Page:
The pilot of the Pakistan International Airlines’ crashed plane ignored three warnings from air traffic control about the plane’s altitude and speed as the plane loomed for landing saying that he was satisfied with the height and handle the situation
The flight PK-8303 crashed and burst into flames into a narrow residential street in Karachi’s model colony locality on Friday, causing major damages to houses in the area. Of the 99 people onboard, 97 were killed and only two survived in the tragic incident.
Air traffic control reports that the ill-fated flight left the Lahore airport at 01:05pm and was scheduled for landing at 2:30pm at Karachi’s Jinnah International Aiport.
PK-8303 had sufficient fuel in it to fly for two hours and 34 minutes, while its total flying time was recorded at one hour and 33 minutes, said reports.
According to the reports, the plane was 15 nautical miles from Karachi at Makli at 2:30pm, flying at 10,000 feet above the ground instead of an altitude of 7,000 when air traffic controller issued its first warning to the pilot to lower the plane’s altitude.
The pilot, instead of lowering the altitude, responded to the ATC that he was satisfied as only 10 nautical miles were left till the Karachi airport, when the plane was at an altitude of 7,000 feet instead of 3,000 feet.
The air traffic control issued a second warning to lower the plane’s altitude. again, the pilot responded by saying that he was satisfied and would handle the situation, stating that the aircraft was ready for landing, reports stated.
Earlier, the Pakistan Civil Aviation Authority (PCAA) prepared a report stating that the engines of the plane had scraped the runway thrice on the pilot’s first attempt to land the aircraft that caused friction and sparks. Three long marks have been found and recorded by the PCAA’s experts on the runway.
PCAA sources had said the aircraft’s engines first made contact with the ground at the 4,500-feet marker, followed a second time at the 5,500-feet marker, and a third time at the 7,000-feet marker.
The pilot took the aircraft off into the air again after the third impact, which officials found very strange as the cockpit did not inform air traffic control of any problem with the landing gear when it was already clear that it was the reason why it couldn’t land properly.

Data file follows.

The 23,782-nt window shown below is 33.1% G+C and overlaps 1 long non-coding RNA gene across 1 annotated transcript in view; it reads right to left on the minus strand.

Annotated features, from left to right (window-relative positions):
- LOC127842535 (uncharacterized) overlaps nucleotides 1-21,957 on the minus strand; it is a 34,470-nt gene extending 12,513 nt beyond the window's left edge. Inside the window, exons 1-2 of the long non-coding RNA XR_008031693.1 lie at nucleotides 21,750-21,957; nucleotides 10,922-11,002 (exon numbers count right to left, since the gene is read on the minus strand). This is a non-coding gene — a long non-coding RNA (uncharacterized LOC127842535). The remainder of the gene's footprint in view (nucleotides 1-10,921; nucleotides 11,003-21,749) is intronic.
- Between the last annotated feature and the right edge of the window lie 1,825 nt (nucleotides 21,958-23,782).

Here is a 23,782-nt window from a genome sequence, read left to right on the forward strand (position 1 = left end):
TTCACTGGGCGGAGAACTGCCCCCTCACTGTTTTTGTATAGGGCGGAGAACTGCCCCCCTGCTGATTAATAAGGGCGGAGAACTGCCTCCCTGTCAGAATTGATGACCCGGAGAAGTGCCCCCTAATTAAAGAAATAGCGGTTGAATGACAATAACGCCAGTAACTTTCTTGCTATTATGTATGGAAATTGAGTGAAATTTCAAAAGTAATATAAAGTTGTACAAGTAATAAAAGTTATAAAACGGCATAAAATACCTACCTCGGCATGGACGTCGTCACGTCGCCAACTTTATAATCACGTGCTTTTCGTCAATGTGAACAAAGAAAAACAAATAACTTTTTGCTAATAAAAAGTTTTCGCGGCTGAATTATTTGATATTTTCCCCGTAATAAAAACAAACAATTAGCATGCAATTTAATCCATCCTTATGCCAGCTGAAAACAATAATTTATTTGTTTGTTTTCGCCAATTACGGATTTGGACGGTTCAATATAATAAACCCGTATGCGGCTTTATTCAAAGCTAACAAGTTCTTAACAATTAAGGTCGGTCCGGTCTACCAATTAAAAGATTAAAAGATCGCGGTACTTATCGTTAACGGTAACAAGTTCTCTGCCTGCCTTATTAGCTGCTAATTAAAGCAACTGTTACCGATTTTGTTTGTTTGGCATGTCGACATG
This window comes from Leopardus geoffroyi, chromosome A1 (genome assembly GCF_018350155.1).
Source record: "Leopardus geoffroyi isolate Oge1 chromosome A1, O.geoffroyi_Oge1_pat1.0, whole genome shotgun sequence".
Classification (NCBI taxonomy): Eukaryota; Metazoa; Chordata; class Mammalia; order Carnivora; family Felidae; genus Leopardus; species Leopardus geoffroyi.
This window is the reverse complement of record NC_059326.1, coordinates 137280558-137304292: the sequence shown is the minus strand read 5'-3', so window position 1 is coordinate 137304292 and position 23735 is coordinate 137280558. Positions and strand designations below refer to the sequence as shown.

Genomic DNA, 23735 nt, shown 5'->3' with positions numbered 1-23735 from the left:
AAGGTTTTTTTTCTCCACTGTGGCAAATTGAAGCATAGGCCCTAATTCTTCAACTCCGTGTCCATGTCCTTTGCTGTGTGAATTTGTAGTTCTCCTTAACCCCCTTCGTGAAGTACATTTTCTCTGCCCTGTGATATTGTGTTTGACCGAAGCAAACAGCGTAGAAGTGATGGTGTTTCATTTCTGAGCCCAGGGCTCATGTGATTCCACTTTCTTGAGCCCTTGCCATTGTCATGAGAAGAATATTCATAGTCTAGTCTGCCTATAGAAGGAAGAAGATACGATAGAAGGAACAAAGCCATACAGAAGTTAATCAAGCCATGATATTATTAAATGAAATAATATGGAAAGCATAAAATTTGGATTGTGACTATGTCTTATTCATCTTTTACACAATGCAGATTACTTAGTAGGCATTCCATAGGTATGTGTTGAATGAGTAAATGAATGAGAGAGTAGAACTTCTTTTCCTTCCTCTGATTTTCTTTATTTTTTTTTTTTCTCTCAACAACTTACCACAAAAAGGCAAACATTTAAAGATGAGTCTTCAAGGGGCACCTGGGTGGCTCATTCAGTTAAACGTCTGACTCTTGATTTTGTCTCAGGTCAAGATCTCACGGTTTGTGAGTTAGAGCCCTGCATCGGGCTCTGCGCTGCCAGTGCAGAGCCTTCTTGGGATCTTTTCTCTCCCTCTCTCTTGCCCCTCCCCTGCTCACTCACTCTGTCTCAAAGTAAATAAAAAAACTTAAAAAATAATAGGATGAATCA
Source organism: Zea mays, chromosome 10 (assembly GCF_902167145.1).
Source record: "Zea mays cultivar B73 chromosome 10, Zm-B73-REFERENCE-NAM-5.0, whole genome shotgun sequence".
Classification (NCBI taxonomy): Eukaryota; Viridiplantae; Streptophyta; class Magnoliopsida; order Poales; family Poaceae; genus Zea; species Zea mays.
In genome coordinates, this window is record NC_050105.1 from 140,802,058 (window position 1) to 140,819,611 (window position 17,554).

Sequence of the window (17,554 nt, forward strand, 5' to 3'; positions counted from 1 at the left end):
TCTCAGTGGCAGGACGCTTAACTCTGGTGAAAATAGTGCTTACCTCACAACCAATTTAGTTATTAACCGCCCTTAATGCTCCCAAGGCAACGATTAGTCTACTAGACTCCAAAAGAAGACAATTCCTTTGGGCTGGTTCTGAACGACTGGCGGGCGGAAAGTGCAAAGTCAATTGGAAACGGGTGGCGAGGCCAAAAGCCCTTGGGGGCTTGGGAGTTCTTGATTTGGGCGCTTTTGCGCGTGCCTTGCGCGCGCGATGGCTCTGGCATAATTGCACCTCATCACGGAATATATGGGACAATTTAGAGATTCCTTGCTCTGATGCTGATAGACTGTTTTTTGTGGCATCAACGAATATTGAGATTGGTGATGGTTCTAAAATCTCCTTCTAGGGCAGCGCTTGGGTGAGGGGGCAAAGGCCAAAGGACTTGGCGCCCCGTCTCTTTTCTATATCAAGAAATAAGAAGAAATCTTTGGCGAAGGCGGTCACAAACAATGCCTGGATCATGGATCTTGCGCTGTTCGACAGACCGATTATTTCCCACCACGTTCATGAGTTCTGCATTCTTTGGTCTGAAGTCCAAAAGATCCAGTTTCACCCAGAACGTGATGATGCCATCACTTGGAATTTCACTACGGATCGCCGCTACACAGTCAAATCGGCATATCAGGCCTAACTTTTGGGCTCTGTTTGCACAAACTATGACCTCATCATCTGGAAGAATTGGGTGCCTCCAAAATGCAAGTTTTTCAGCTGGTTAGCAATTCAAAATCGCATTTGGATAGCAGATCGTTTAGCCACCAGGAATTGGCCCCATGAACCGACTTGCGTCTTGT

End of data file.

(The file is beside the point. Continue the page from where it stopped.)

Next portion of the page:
The PCAA reports further stated that there was no signal from the pilot or his first officer to the air traffic control that something was wrong with the plane. Experts guessed that the engine’s oil tank and fuel pump may have been damaged when the engines rubbed the ground on the first failed attempt at landing.
The engine’s oil may have started to leak, which would have prevented the pilot from achieving the required thrust and speed to raise the aircraft to safety.
Sources in the ATC as well as PCAA informed, the pilot made a decision “on his own” to undertake a “go-around” after he failed to land the first time. It was only during the go-around that the ATC was informed that landing gear was not working.
The pilot was directed by the ATC to take the aircraft to 3,000 feet but he managed only 1,800 feet altitude. When the cockpit was reminded to go for the 3,000 feet level, the first officer responded by saying, “We are trying”.
Experts are of the view that this failure to achieve the directed height indicates that the engines were not responding.
Reports said that the aircraft while approaching the runway from Malir, designated 25L, for the second attempt, the pilots also took a short distance of 1.5 nautical miles instead of 7 nautical miles mandatory for such a large-sized plane.
“The plane descended too fast, almost plunged,” sources familiar with the report said.
The plane’s failure to approach from the mandatory height and distance indicates that the engines did not provide enough thrust and speed to do the functions properly. The aircraft, as a result tilted and crashed suddenly.